Hydraulic fracturing or “fracking” can use millions of gallons of water to crack the shale rock and release natural gas in wells. The water that comes back up immediately after a well is fracked and during the subsequent weeks is referred to by the industry as brine water or flowback water. This water contains an undisclosed concoction of chemicals, many of which are believed to be toxic and carcinogenic.
An investigation by local activists has unearthed some disturbing news about how this contaminated water is handled. This past summer gas company Encana sprayed a significant portion of its water onto roads in the area surrounding the well, more than 40,000 gallons of the flowback water was sprayed onto roads over the summer. It was originally believed that this happened for a month before activists were able to stop it, but new information has been found from the State showing that the spraying occurred over 94 days, far longer than the DEQ originally indicated.
This issue was first uncovered by well site neighbor Paul Brady of Bear Lake Township, who would go on walks and notice that the roads around the drilling sites were wet just about every day. Concerned and knowledgeable about the issue, he contacted the DEQ, and soon found out that the fracking companies were spraying the flowback water onto the roads for “dust control”.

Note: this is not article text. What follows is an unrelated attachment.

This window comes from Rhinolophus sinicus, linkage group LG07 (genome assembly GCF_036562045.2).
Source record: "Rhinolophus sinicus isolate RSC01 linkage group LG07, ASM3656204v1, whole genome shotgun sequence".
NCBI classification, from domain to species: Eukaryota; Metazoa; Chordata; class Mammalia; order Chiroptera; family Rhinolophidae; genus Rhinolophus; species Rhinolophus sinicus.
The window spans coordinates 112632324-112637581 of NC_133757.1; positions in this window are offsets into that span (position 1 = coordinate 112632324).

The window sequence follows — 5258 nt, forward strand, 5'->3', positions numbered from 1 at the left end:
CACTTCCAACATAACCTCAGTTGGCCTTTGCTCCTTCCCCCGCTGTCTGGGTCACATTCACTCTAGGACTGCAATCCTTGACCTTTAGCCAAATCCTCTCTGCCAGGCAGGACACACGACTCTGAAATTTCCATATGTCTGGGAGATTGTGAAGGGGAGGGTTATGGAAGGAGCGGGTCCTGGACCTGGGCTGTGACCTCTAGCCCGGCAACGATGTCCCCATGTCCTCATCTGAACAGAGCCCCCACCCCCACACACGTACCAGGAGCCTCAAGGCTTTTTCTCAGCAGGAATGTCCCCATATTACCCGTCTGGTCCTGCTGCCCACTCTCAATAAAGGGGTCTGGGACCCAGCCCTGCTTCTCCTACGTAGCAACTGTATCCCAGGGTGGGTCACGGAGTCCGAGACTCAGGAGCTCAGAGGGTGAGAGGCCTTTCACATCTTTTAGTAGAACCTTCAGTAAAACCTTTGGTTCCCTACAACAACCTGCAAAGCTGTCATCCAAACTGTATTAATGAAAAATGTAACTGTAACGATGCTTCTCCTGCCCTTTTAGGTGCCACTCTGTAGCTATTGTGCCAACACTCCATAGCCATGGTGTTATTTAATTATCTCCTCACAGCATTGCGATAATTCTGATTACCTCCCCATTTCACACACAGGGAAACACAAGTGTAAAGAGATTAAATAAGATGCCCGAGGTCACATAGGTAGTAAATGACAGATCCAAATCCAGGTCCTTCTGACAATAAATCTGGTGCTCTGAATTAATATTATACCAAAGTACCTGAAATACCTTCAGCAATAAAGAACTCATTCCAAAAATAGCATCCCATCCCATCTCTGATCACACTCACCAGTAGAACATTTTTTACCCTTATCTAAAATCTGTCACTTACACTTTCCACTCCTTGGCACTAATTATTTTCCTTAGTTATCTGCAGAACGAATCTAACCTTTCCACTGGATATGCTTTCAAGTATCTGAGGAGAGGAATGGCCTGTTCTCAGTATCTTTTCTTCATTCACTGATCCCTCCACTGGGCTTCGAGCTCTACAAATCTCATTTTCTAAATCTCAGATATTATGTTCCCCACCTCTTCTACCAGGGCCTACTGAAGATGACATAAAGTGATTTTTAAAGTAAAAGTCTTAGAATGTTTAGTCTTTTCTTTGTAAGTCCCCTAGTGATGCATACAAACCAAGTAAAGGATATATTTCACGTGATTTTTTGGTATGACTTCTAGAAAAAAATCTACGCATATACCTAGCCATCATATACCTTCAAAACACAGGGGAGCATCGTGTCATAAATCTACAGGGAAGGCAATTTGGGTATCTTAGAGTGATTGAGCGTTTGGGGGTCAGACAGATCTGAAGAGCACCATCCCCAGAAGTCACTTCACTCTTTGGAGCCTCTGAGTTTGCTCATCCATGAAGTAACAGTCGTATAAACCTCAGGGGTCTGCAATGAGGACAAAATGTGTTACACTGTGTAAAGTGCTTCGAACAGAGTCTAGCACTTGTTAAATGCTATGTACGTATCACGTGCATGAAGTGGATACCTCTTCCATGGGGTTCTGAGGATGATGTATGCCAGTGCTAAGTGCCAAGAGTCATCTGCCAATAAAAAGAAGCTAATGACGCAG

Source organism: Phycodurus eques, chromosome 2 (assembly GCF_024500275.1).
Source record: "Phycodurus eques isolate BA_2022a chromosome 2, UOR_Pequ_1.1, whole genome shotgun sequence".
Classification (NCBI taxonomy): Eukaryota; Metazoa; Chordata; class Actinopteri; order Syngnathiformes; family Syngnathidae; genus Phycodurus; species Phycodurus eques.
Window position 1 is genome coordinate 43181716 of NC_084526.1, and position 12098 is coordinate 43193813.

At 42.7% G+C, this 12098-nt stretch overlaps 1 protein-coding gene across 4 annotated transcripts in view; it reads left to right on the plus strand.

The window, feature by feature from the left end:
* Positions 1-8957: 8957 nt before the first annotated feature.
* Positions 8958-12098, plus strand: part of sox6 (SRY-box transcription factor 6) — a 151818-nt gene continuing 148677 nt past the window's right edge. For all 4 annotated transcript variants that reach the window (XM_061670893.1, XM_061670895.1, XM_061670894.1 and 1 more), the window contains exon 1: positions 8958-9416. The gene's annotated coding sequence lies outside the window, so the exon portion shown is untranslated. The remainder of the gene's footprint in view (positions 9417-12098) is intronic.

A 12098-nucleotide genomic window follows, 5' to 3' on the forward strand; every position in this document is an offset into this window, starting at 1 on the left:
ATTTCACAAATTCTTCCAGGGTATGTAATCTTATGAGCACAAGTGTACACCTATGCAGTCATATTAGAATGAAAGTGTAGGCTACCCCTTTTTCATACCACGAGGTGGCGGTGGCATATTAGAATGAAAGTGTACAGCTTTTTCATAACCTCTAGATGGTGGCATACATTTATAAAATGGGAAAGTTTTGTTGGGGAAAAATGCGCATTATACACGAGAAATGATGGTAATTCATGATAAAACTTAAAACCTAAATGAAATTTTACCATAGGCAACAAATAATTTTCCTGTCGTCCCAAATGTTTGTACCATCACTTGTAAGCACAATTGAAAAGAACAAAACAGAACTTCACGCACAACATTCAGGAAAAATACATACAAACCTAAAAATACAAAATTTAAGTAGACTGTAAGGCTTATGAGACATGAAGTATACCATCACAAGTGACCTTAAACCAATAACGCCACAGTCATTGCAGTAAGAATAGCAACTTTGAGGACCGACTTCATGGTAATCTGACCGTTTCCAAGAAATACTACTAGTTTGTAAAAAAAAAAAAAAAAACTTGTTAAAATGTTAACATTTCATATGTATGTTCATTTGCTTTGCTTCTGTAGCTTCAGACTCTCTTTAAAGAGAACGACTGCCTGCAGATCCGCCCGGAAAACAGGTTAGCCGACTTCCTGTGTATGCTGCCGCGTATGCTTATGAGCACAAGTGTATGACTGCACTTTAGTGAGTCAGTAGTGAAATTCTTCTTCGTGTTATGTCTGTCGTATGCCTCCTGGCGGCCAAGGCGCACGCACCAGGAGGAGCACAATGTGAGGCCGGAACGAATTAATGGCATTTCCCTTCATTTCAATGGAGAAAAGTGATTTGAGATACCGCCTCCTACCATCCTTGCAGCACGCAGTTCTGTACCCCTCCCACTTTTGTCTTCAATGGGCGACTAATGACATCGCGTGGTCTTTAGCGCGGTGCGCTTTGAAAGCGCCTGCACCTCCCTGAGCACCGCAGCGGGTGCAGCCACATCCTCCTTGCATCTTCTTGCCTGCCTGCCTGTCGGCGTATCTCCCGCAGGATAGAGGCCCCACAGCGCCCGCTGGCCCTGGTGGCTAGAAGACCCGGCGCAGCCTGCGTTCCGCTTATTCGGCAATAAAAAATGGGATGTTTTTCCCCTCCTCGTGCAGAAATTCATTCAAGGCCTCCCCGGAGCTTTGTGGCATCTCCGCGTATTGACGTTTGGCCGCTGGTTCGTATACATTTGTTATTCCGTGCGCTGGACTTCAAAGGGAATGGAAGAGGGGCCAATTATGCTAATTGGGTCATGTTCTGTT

The flowback water was being sprayed on the state forest surrounding two wells in Kalkaska County, with 2,268 gallons of flowback water was sprayed on roads in Mill Creek Campground near Paradise Lake in Cheboygan County on June 13, a high season for tourists. The spraying of flowback water was done legally with a permit from the DEQ for dust control and ice control. Outrage from community members and anti-fracking activists convinced Rick Henderson, field operations supervisor in the Traverse City DEQ’s Office of Oil, Gas and Minerals to halt this practice.
Henderson claims that a 1983 court order sets up regulations for oil and gas companies to dispose of their brine water as a dust control agent, but what the public and scientific community views as “safe” has changed much in 30 years. One of the chemicals that the DEQ says is in the flowback water is AI-2, which is an acid inhibitor with certain ingredients deemed “secret” by gas companies and thus unknown by both the DEQ and the public. The safety data sheet on AI-2 says it is “explosive, poisonous and fatal”.